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US Air Force helicopter shot at in Virginia and forced to make emergency landing

Multiple UH-1N Iroquois “Huey” aircraft from the 1st Helicopter Squadron sit on the flightline at Joint Base Andrews, Md. (U.S. Air Force photo by Airman 1st Class Spencer Slocum)
August 12, 2020

A U.S. Air Force helicopter was shot at while flying over Virginia and was forced to make an emergency landing, McClatchy is reporting.

While the event is being initially revealed on Wednesday, the event occurred on Monday, according to military officials.

A crew member, who was not identified, was injured and was treated at a hospital and later released.

The FBI “dispatched Special Agents and its Evidence Response Team to the Manassas Airport after receiving reports that a helicopter was shot at from the ground nearby,” the FBI’s Washington Field Office said in a statement to McClatchy.

The helicopter was identified as a UH-1N Huey helicopter is assigned to the 1st Helicopter Squadron at Joint Base Andrew.

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Here is a video of the helicopters assigned to the 1st Helicopter Squadron:

Another video from 2017 details how the Air Force responded to a previous emergency response to an F-16 crash.

The 1st Helicopter Squadron carries out local airlift operations for senior military and civilian leaders, high-ranking dignitaries, distinguished visitors, Defense Support of Civil Authorities, and emergency medical evacuation.

An UH-1N Iroquois lands at Joint Base Andrews, Md., April 13, 2017. The helicopters belong to the 1st Helicopter Squadron, which performed a medical evacuation of a downed pilot during the F-16 Fighting Falcon crash incident April 5. (U.S. Air Force photo by Senior Airman Jordyn Fetter)

Capt. Jason Pettengill, 11th Wing executive officer, walks past a 1st Helicopter Squadron UH-1N Iroquois after a flight at Joint Base Andrews, Md., April 13, 2017. The 1st HS played a role in the F-16 Fighting Falcon crash six miles southwest of JBA by recovering a downed pilot, who sustained non-life threatening injuries. (U.S. Air Force photo by Senior Airman Jordyn Fetter)

The FBI said it is investigating the Monday incident.

“The FBI Washington Field Office is working jointly with our law enforcement partners, including the Air Force Office of Special Investigations, to determine the circumstances surrounding the incident. One individual in the helicopter sustained a non-threatening injury, for which he was treated and subsequently released from the hospital,” the FBI said in additional statements to McClatchy.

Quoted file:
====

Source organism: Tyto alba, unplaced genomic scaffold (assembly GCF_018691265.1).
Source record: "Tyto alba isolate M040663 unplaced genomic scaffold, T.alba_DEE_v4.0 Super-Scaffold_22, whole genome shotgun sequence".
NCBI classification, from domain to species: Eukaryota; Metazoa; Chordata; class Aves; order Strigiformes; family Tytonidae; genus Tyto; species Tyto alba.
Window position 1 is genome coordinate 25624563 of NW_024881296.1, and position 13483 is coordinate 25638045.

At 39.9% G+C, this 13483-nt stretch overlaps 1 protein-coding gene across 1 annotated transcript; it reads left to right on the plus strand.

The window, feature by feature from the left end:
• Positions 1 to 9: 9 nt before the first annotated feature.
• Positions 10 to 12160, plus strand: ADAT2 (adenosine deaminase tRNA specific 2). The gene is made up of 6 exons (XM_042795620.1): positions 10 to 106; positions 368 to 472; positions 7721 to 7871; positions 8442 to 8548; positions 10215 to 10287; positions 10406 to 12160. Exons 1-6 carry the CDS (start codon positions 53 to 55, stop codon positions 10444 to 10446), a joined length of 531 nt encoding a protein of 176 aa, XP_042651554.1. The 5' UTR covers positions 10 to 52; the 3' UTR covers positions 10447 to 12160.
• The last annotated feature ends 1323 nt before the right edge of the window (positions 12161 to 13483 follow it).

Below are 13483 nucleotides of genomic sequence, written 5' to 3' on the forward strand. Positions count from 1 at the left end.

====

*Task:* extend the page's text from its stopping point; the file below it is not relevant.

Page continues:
Officials at Manassas Regional Airport told McClatchy they received a call around 12:20 p.m. alerting them of the emergency landing.

Lt. Col. Scott Dunning, 2nd Lt. Andre Young and Staff Sgt. Adrian Acasio, flight crew from the 1st Helicopter Squadron, prepare for takeoff on Joint Base Andrews, Md., July 30, 2020. (U.S. Air Force photos by Airman 1st Class Bridgitte Taylor)

Airport operations officer Richard Allabaugh said they were advised of the landing and that “paramedics were on the way.”

The helicopter remained at the airport after the emergency landing.

“The Office of Special Investigations is fully engaged with our FBI colleagues on this incident. OSI take threats to our Airmen and our resources very seriously. As this is an ongoing investigation, no further investigative details can be released at this time,” Joint Base Andrews said in a statement to McClatchy.

Here are more pictures of UH-1N Huey helicopters like the one involved in Monday’s incident:

A U.S. Air Force UH-1N Iroquois helicopter drops off search and rescue members at Kasuminome Airfield March 13, 2011. (U.S. Air Force photo by Airman 1st Class Krystal M. Garrett)

Tech. Sgt. Michael Wright, a 459th Airlift Squadron special mission aviator evaluator, holds onto the cable as Master Sgt. Antonio Gueits, a 374th Operation Group resource adviser, is hoisted into a UH-1N Huey at a drop zone near Mount Fuji, Japan, Jan. 13, 2017. (U.S. Air Force photo/Staff Sgt. David Owsianka)

A UH-1N Huey from the 37th Helicopter Squadron at F.E. Warren Air Force Base, Wyo., lands at the U.S. Air Force Academy’s preparatory school in Colorado Springs, Colo., Nov. 30, 2015. (U.S. Air Force photo/Mike Kaplan)